General availability of Trusted Launch support for DCsv3/DCdsv3 VMs
Published Jul 28 2022 08:00 AM 1,558 Views

Inside The Emerging Enterprise Security Revolution

With organizations deploying infrastructure of increasing complexity in the cloud to meet data-management obligations, demand is growing for solutions that provide comprehensive defense against sophisticated cyber-attacks and social engineering exploits. Conventional encryption strategies provide protection for data while stored on disk or in transit over the network but ignore data in use while being processed in a CPU or GPU. 

 

Trusted Execution Environment (TEE) enclaves present an exciting opportunity to rethink existing approaches to security and data integrity for something that’s far simpler and safer. Integrating a TEE enclave ad-hoc, while technically feasible, it is sub-optimal for most enterprises. With all new hardware-based security paradigm is now just a few clicks away in Azure with DCsv3 virtual machines providing support for Intel® SGX.

 

DCsv3 VMs which are now generally available has six times the CPU cores of the previous generation and 12 times the memory. They also feature 1500 times the Enclave Page Cache (EPC) memory as compared to the previous generation which, together allows you to leverage the power of Intel® SGX technology on workloads that are much larger.

 

Trusted Launch

Cloud infrastructure running critical applications constantly encounter advanced and persistent security threats. An attempt to defend against these threats begin with a system to verify the integrity of infrastructure components. Concerted effort in this direction has resulted in a range of new security measures that together form the basis of “trusted launch”, encompassing Secure Boot and virtual trusted platform module (vTPM).

 

Trusted Launch support for DC series

Today, we are announcing Trusted Launch support for DCsv3/DCdsv3 VMs. Customers can now select “Trusted Launch” as the security type, to enable secure boot and vTPM.

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Create DCsv3 virtual machine with Trusted Launch

There are different ways to create DCsv3 virtual machine with “Trusted Launch” feature auto enabled on Azure.

 

Using the Azure az CLI:

 

The Azure az CLI is a command line tool that allows you to use same commands on all supported platforms: Windows, Linux, or Mac. The following example shows how to use the az command to create a DCsv3 virtual machine with “Trusted Launch” auto enabled.

 

az group create \
	--name "acc-secureboot-rg" \
	--location eastus2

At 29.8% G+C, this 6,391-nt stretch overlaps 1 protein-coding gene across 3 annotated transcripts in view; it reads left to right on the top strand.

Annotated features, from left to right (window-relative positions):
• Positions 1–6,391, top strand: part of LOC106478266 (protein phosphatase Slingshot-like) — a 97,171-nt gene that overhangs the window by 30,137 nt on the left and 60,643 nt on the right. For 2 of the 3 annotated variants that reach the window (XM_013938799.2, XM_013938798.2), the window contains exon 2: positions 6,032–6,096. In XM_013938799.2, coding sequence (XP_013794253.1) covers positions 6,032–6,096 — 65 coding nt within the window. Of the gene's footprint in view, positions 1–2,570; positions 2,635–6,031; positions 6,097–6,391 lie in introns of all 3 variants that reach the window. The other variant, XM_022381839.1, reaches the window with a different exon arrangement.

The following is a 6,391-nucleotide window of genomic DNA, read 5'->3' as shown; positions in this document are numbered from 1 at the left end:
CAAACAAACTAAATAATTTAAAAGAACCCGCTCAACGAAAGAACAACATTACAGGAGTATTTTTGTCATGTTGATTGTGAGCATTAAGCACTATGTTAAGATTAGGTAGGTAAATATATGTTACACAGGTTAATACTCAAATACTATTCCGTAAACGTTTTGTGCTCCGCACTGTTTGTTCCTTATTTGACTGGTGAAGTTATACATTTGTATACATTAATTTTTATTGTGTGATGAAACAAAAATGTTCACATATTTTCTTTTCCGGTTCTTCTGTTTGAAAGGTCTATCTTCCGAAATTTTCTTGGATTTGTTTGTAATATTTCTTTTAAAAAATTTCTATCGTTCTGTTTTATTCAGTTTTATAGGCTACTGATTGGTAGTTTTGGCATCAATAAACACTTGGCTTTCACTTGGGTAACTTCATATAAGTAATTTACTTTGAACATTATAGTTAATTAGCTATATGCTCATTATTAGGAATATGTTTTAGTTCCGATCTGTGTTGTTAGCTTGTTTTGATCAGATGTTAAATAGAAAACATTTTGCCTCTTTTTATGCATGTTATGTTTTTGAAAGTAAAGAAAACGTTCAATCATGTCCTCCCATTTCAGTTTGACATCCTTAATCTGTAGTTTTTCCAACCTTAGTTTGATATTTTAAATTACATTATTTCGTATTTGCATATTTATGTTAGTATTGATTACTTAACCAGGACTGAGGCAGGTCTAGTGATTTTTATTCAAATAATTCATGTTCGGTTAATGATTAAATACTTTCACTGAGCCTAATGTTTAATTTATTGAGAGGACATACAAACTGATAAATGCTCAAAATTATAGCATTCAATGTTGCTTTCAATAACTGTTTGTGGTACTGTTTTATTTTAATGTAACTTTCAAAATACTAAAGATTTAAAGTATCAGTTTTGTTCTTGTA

az vm create \
	--resource-group acc-secureboot-rg \
	--name acc-secureboot-vm \
	--image Canonical:0001-com-ubuntu-server-focal:20_04-lts-gen2:latest \
	--public-ip-sku Standard \
	--admin-username accadmin \
	--generate-ssh-keys \
	--security-type TrustedLaunch \
	--enable-secure-boot $true \
	--enable-vtpm $true \
	--size Standard_DC1s_v3

 

 
Using the Azure Portal

If you prefer using a graphical user interface, the same provisioning can be done directly on the Azure portal.  This method supports custom templates for added flexibility in deployment. 

 

After logging into Microsoft Azure portal, click “Azure virtual machine”

 

SCN-3.png

 

 

Choose “Trusted launch virtual machines” for the security type parameter. 

 

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Select “Configure Security features” and then enable Secure Boot and vTPM. 

Finally, click “create”.

 

Custom Template

Custom templates are JSON files that define the resources you need to deploy for your solution using the Azure Portal GUI. To understand the concepts associated with deploying and managing your Azure solutions with custom templates, see template deployment overview

 

Configure the securityProfile section under the VM Deployment section as follows:

 

"securityProfile": {
    "uefiSettings": {
        "secureBootEnabled": "true",
        "vTPMEnabled": "true"
    },
   "securityType": "TrustedLaunch"
}

 

 

Wrap Up:

Once a virtual machine is created using one of the above methods, you can verify whether secure boot is enabled using any of the following methods.

 
Azure portal:

SCN-1.png

 
Using the mokutil command within the VM you created.

 

ssh accadmin@public-ipaddress
sudo su -
mokutil --sb-state

 

 

The output should show “SecureBoot enabled.” Please note that you should use the same values you used during VM creation for “accadmin” and “public-ipaddress” on the mokutil command.

 
Windows

Connect to the VM using remote desktop and then run msinfo32.exe. In the right pane, check that the Secure Boot State is ON.

 

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‎Jul 29 2022 04:15 PM
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